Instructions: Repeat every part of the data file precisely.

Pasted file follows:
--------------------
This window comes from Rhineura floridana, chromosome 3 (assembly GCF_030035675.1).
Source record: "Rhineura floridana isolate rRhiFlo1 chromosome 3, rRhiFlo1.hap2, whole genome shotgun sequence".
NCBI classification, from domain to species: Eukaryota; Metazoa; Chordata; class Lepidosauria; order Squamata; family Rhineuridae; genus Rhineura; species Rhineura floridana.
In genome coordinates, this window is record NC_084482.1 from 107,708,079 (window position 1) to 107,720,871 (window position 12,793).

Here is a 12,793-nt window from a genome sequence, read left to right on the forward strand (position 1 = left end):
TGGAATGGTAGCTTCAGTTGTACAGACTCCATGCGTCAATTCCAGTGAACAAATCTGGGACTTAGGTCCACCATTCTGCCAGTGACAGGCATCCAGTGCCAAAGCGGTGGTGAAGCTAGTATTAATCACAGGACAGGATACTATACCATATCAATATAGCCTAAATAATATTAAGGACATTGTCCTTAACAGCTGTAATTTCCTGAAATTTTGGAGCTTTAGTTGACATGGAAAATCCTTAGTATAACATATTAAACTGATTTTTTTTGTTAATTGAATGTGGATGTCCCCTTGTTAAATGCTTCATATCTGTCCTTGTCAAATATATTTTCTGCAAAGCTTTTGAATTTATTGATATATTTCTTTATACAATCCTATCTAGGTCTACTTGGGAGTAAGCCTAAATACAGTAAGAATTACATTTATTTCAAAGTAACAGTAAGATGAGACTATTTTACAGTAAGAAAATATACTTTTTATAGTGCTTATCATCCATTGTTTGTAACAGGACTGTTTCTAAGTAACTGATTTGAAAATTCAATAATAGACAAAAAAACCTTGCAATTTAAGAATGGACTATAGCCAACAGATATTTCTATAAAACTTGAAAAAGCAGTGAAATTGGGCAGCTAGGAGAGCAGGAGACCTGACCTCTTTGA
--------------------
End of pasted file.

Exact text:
This window comes from Rhineura floridana, chromosome 3 (assembly GCF_030035675.1).
Source record: "Rhineura floridana isolate rRhiFlo1 chromosome 3, rRhiFlo1.hap2, whole genome shotgun sequence".
NCBI classification, from domain to species: Eukaryota; Metazoa; Chordata; class Lepidosauria; order Squamata; family Rhineuridae; genus Rhineura; species Rhineura floridana.
In genome coordinates, this window is record NC_084482.1 from 107,708,079 (window position 1) to 107,720,871 (window position 12,793).

Here is a 12,793-nt window from a genome sequence, read left to right on the forward strand (position 1 = left end):
TGGAATGGTAGCTTCAGTTGTACAGACTCCATGCGTCAATTCCAGTGAACAAATCTGGGACTTAGGTCCACCATTCTGCCAGTGACAGGCATCCAGTGCCAAAGCGGTGGTGAAGCTAGTATTAATCACAGGACAGGATACTATACCATATCAATATAGCCTAAATAATATTAAGGACATTGTCCTTAACAGCTGTAATTTCCTGAAATTTTGGAGCTTTAGTTGACATGGAAAATCCTTAGTATAACATATTAAACTGATTTTTTTTGTTAATTGAATGTGGATGTCCCCTTGTTAAATGCTTCATATCTGTCCTTGTCAAATATATTTTCTGCAAAGCTTTTGAATTTATTGATATATTTCTTTATACAATCCTATCTAGGTCTACTTGGGAGTAAGCCTAAATACAGTAAGAATTACATTTATTTCAAAGTAACAGTAAGATGAGACTATTTTACAGTAAGAAAATATACTTTTTATAGTGCTTATCATCCATTGTTTGTAACAGGACTGTTTCTAAGTAACTGATTTGAAAATTCAATAATAGACAAAAAAACCTTGCAATTTAAGAATGGACTATAGCCAACAGATATTTCTATAAAACTTGAAAAAGCAGTGAAATTGGGCAGCTAGGAGAGCAGGAGACCTGACCTCTTTGA